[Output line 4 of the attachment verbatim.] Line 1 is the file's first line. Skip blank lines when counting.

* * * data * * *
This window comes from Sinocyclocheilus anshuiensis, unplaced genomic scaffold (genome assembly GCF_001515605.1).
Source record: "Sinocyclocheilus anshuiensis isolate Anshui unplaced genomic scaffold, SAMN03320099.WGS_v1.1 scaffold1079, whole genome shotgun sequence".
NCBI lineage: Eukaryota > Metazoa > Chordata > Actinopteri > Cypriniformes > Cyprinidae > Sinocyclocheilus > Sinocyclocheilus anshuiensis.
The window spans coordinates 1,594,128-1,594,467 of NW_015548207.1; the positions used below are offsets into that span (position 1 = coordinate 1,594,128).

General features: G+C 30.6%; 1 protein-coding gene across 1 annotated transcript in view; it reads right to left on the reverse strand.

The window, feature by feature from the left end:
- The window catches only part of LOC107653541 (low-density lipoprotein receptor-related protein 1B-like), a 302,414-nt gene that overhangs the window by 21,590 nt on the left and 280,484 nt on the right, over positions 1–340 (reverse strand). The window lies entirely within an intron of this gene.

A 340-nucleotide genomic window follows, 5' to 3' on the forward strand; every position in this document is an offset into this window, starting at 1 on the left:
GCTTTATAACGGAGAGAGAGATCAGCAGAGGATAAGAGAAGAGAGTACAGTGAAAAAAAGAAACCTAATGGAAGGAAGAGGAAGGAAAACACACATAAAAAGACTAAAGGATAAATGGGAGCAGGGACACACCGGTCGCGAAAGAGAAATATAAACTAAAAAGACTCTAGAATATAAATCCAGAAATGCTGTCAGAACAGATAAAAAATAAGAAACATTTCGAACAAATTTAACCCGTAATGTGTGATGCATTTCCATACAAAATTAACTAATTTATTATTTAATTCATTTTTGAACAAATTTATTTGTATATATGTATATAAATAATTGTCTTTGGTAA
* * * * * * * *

The window spans coordinates 1,594,128-1,594,467 of NW_015548207.1; the positions used below are offsets into that span (position 1 = coordinate 1,594,128).